Studies have documented a correlation between hypothyroxinemia and mortality in critically ill patients; however, there are limited data in sepsis. The objective of this study was to assess baseline thyroid function studies and their association with mortality in surgical sepsis. We hypothesized that the relatively decreased levels of free thyroxine (T4), decreased levels of triiodothyronine (T3), and increased thyrotropin-stimulating hormone levels would be associated with mortality.METHODS
This was a retrospective review of prospectively collected data in a surgical intensive care unit. Data evaluated included patient demographics, baseline thyroid function studies, and mortality. Patients were categorized as having sepsis, severe sepsis, or septic shock. A value of p < 0.05 was considered significant.RESULTS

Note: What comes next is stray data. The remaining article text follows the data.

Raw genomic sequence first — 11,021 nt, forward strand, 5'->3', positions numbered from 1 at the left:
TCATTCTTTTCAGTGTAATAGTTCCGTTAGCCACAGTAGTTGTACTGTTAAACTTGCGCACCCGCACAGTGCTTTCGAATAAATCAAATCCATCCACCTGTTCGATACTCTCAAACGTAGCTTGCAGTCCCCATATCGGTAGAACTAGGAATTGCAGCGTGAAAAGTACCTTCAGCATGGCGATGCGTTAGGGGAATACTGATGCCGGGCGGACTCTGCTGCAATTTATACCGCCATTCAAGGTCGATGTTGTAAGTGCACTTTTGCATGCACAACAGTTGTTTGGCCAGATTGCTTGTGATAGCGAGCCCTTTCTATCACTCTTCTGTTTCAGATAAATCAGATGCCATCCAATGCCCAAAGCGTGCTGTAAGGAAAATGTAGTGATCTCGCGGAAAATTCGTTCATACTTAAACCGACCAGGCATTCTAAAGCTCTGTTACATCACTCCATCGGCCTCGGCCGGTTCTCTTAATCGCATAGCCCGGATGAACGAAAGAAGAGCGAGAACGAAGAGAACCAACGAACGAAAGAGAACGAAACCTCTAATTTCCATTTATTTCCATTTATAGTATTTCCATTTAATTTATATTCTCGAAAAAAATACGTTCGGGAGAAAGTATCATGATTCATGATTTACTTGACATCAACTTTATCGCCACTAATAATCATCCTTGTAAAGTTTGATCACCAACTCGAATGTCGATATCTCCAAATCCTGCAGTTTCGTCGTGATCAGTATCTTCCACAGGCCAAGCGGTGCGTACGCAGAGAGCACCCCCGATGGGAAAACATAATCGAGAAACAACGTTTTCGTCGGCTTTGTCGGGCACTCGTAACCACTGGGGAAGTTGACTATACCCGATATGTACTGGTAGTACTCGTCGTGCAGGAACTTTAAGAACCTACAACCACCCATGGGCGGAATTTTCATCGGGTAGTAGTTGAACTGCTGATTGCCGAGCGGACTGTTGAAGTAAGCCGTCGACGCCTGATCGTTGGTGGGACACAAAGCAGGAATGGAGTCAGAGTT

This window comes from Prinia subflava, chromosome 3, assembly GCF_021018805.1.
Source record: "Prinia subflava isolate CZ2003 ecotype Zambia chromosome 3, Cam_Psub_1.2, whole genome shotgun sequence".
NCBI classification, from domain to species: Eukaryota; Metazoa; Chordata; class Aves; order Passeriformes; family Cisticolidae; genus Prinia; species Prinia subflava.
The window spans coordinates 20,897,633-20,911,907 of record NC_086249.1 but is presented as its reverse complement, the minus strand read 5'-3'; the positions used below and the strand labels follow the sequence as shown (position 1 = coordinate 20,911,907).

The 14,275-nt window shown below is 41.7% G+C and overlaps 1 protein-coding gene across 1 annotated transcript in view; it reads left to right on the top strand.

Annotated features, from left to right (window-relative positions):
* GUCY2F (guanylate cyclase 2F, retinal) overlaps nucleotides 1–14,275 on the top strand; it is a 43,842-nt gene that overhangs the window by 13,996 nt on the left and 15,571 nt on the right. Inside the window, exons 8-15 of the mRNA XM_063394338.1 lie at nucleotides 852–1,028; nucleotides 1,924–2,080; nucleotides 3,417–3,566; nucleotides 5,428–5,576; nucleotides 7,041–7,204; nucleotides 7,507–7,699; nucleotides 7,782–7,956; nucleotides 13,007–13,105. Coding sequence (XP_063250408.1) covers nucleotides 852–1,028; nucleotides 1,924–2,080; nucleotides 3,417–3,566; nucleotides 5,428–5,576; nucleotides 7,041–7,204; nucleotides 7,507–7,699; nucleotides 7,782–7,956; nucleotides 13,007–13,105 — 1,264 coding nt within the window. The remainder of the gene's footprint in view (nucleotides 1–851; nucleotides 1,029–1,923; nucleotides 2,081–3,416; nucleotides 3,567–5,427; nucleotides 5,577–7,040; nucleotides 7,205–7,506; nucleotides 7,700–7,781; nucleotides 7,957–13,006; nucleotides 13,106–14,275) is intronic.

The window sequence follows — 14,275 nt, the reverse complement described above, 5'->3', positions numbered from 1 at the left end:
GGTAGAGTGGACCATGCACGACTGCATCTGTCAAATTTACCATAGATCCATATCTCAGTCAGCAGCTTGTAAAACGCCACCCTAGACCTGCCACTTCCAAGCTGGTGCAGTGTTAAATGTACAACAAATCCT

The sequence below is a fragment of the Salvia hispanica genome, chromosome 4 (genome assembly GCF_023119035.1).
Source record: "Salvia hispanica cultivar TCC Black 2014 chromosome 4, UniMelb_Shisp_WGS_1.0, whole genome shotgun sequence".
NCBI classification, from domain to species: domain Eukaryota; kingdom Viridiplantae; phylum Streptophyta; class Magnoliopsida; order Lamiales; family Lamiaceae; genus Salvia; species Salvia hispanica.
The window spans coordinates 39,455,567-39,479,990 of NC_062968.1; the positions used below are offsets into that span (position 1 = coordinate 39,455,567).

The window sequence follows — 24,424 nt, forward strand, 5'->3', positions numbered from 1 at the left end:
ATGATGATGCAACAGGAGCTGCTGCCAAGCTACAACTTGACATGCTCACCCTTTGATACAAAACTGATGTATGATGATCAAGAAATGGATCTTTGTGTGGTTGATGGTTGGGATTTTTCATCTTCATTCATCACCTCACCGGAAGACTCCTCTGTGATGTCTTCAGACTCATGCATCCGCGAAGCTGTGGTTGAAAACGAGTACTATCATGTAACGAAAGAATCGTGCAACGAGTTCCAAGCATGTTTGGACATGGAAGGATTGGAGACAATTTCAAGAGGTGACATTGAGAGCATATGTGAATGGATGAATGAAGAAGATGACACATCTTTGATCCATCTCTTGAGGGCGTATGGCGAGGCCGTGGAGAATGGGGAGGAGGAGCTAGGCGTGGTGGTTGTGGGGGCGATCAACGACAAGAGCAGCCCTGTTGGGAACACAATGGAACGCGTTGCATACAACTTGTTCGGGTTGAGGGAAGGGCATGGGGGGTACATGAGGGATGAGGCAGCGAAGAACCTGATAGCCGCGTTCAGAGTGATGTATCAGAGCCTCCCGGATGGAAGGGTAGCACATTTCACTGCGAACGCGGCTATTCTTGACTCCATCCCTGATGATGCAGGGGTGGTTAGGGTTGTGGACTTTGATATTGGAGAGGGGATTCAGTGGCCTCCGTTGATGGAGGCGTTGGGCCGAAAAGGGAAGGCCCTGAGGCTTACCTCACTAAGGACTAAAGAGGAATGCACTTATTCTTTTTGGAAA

Within 24 months, 231 septic patients were accrued. The mean age was 59 ± 3 years, and 43% were male. Thirty-nine patients were diagnosed as having sepsis, 131 as having severe sepsis, and 61 as having septic shock. There were no statistically significant differences between the T3, free T4, or thyrotropin-stimulating hormone levels at baseline and the different categorizations of sepsis.RESULTS
T4 levels were increased in all patients but to a significantly lesser extent in those who died. Similarly, T3 levels were significantly decreased in patients who died.CONCLUSION
In surgical sepsis, decreased T3 levels at baseline are associated with mortality. These data do not support the administration of levothyroxine (T4) because it is already elevated and would preferentially be converted to reverse T3 (inactive) in critical illness; however, replacement with liothyronine (T3) might be rational.LEVEL OF EVIDENCE
Epidemiologic study, level III.